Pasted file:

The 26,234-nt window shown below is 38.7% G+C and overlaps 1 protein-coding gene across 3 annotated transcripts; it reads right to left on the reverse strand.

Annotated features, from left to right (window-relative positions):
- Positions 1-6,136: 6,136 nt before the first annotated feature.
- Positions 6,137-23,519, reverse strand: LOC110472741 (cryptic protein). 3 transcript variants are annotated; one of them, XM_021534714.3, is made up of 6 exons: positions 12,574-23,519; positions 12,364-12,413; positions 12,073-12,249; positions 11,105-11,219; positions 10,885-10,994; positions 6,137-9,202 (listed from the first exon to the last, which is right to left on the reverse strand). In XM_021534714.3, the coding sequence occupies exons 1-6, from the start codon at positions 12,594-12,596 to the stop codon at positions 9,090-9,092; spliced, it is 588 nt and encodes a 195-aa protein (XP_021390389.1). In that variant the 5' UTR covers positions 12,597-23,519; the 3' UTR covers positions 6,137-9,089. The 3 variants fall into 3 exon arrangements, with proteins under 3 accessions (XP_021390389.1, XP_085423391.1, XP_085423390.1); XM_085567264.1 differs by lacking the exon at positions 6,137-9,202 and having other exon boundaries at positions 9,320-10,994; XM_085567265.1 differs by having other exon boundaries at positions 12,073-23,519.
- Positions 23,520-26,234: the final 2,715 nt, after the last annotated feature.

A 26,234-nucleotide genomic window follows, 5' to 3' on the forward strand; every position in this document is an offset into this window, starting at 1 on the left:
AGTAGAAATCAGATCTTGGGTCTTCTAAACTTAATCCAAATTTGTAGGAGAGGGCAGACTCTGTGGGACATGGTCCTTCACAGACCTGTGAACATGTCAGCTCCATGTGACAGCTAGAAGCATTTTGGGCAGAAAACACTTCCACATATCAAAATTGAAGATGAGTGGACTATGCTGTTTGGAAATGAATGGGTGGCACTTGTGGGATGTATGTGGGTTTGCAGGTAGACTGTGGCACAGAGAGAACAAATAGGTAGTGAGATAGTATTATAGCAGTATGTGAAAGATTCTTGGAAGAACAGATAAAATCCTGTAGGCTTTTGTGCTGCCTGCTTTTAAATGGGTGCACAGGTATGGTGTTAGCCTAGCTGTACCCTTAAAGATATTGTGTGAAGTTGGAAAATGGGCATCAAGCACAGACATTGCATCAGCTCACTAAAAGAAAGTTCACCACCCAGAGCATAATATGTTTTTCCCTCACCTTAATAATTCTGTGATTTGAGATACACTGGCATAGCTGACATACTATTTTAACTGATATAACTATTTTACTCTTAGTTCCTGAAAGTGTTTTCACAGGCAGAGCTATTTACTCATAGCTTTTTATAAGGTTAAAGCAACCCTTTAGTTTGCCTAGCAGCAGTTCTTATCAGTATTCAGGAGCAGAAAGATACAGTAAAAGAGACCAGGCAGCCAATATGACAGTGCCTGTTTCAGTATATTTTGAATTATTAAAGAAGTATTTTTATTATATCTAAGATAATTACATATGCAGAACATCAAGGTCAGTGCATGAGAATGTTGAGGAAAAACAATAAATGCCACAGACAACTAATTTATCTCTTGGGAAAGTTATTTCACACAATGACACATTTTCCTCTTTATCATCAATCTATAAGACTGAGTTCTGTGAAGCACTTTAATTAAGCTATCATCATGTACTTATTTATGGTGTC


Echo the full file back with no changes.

The 26,234-nt window shown below is 38.7% G+C and overlaps 1 protein-coding gene across 3 annotated transcripts; it reads right to left on the reverse strand.

Annotated features, from left to right (window-relative positions):
- Positions 1-6,136: 6,136 nt before the first annotated feature.
- Positions 6,137-23,519, reverse strand: LOC110472741 (cryptic protein). 3 transcript variants are annotated; one of them, XM_021534714.3, is made up of 6 exons: positions 12,574-23,519; positions 12,364-12,413; positions 12,073-12,249; positions 11,105-11,219; positions 10,885-10,994; positions 6,137-9,202 (listed from the first exon to the last, which is right to left on the reverse strand). In XM_021534714.3, the coding sequence occupies exons 1-6, from the start codon at positions 12,594-12,596 to the stop codon at positions 9,090-9,092; spliced, it is 588 nt and encodes a 195-aa protein (XP_021390389.1). In that variant the 5' UTR covers positions 12,597-23,519; the 3' UTR covers positions 6,137-9,089. The 3 variants fall into 3 exon arrangements, with proteins under 3 accessions (XP_021390389.1, XP_085423391.1, XP_085423390.1); XM_085567264.1 differs by lacking the exon at positions 6,137-9,202 and having other exon boundaries at positions 9,320-10,994; XM_085567265.1 differs by having other exon boundaries at positions 12,073-23,519.
- Positions 23,520-26,234: the final 2,715 nt, after the last annotated feature.

A 26,234-nucleotide genomic window follows, 5' to 3' on the forward strand; every position in this document is an offset into this window, starting at 1 on the left:
AGTAGAAATCAGATCTTGGGTCTTCTAAACTTAATCCAAATTTGTAGGAGAGGGCAGACTCTGTGGGACATGGTCCTTCACAGACCTGTGAACATGTCAGCTCCATGTGACAGCTAGAAGCATTTTGGGCAGAAAACACTTCCACATATCAAAATTGAAGATGAGTGGACTATGCTGTTTGGAAATGAATGGGTGGCACTTGTGGGATGTATGTGGGTTTGCAGGTAGACTGTGGCACAGAGAGAACAAATAGGTAGTGAGATAGTATTATAGCAGTATGTGAAAGATTCTTGGAAGAACAGATAAAATCCTGTAGGCTTTTGTGCTGCCTGCTTTTAAATGGGTGCACAGGTATGGTGTTAGCCTAGCTGTACCCTTAAAGATATTGTGTGAAGTTGGAAAATGGGCATCAAGCACAGACATTGCATCAGCTCACTAAAAGAAAGTTCACCACCCAGAGCATAATATGTTTTTCCCTCACCTTAATAATTCTGTGATTTGAGATACACTGGCATAGCTGACATACTATTTTAACTGATATAACTATTTTACTCTTAGTTCCTGAAAGTGTTTTCACAGGCAGAGCTATTTACTCATAGCTTTTTATAAGGTTAAAGCAACCCTTTAGTTTGCCTAGCAGCAGTTCTTATCAGTATTCAGGAGCAGAAAGATACAGTAAAAGAGACCAGGCAGCCAATATGACAGTGCCTGTTTCAGTATATTTTGAATTATTAAAGAAGTATTTTTATTATATCTAAGATAATTACATATGCAGAACATCAAGGTCAGTGCATGAGAATGTTGAGGAAAAACAATAAATGCCACAGACAACTAATTTATCTCTTGGGAAAGTTATTTCACACAATGACACATTTTCCTCTTTATCATCAATCTATAAGACTGAGTTCTGTGAAGCACTTTAATTAAGCTATCATCATGTACTTATTTATGGTGTC